Department of Geography

Applied geomorphology: science or engineering?

March 6th– Applied geomorphology: science or engineering?

Roger Moore, Geography, Sussex

Chair/co-debater: Bob Allison, Sussex

Roger Moore  Bob Allison

Richard Black, Roger Moore and Bob AllisonRichard Black, Roger Moore and Bob Allison

Unravelling interactions between earth surface processes and landforms is a complex science, based on a combination of hypothesis testing, measurement, modelling and prediction. Research is predominantly underpinned by basic scientific laws and principles: fluid dynamics in aeolian and fluvial environments, mechanics in earth movements and chemistry in studies of weathering and erosion for example. The application of geomorphology is therefore the application of basic scientific principles in order to better understand how human disruption affects the natural environment.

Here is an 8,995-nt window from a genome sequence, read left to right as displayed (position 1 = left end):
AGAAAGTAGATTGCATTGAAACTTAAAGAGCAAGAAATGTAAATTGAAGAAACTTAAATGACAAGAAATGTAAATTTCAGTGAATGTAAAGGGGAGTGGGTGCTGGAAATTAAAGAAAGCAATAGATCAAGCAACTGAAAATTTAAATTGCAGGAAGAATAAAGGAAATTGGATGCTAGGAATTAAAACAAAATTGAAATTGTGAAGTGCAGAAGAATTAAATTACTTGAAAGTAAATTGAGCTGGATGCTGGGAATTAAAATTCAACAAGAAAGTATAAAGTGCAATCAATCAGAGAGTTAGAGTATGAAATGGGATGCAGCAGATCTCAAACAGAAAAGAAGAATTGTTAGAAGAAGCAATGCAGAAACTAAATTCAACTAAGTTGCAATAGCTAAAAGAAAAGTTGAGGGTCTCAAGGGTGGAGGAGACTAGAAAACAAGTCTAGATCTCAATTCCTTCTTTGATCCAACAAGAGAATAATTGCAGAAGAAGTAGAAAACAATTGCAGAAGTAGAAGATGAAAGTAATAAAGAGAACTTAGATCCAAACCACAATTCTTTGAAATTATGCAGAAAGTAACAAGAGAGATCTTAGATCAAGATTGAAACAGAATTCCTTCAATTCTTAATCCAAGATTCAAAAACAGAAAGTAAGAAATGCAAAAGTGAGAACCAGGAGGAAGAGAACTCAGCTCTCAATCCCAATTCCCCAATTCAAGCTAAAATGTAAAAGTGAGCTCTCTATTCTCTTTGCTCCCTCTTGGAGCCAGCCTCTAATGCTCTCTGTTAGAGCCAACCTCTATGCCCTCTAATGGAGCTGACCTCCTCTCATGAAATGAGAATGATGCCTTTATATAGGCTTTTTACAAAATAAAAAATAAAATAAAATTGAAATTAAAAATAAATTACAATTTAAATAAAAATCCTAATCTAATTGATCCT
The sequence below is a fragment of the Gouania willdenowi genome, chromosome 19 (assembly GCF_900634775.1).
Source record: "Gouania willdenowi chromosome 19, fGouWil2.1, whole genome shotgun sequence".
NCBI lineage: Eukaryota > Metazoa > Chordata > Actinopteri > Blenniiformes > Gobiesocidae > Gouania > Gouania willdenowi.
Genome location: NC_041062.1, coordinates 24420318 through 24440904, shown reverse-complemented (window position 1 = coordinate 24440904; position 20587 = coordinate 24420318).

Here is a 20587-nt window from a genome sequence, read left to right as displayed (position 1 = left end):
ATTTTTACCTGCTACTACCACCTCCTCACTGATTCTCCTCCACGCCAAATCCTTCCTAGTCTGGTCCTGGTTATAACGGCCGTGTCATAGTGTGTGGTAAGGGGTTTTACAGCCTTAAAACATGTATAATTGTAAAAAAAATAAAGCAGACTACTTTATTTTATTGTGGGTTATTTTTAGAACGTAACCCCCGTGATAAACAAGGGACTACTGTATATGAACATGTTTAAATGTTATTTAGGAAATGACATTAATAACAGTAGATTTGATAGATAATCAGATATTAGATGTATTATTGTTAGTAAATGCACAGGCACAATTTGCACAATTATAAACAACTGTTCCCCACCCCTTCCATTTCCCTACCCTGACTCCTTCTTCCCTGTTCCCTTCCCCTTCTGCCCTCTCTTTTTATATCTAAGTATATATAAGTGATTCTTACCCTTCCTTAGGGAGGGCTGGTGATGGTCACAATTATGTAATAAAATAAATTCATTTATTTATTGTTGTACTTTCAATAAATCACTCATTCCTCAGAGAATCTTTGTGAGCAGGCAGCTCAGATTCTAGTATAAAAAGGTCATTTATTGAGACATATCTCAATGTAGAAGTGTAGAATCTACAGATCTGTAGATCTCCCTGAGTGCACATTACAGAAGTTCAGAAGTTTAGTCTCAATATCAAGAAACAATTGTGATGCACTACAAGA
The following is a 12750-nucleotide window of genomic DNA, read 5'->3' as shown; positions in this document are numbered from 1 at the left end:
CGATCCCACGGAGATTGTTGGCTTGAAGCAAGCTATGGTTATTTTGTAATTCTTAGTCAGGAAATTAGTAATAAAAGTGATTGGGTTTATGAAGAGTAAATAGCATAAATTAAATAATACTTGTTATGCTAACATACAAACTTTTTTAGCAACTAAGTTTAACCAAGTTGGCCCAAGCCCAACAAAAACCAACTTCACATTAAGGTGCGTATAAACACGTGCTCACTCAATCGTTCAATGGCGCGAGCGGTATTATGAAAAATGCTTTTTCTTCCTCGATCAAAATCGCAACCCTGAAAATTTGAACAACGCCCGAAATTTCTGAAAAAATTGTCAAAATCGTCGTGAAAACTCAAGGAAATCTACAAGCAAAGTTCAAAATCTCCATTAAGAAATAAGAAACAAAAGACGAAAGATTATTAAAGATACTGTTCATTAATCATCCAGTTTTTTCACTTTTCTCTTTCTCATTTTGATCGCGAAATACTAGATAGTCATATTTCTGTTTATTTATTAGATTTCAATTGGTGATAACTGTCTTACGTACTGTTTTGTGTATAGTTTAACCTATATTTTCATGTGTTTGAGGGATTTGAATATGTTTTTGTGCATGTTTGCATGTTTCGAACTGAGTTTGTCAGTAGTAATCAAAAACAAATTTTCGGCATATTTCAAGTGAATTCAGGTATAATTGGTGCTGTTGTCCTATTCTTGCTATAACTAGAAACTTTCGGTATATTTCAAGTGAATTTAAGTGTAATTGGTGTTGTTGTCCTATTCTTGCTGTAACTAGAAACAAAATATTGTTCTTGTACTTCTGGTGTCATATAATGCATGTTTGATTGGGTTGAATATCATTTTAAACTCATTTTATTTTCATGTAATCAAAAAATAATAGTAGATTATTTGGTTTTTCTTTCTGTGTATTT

Applied geomorphology has served the civil engineering industry since at least the 1950s. Typically deployed at the feasibility and planning stages of projects, applied geomorphology has proved to be particularly valuable in identifying and mitigating the natural hazards and georisks that projects may be exposed to over their lifetime, thereby ensuring the sustainability of developments in some of the worlds most extreme locations. The challenges faced by some projects are particularly suited to the skill set offered by geomorphologists providing an integrated understanding of landforms, soils and rocks, and processes. Perhaps a key differentiator of a professional geomorphologist is their focus on providing data and advice to support risk-based project decision-making, engineering design and life-of-development monitoring of performance. Scientific research, where focused on key outputs, can play an important contribution to engineering success.

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50 years 9th Debate: Applied geomorphology: science or engineering?

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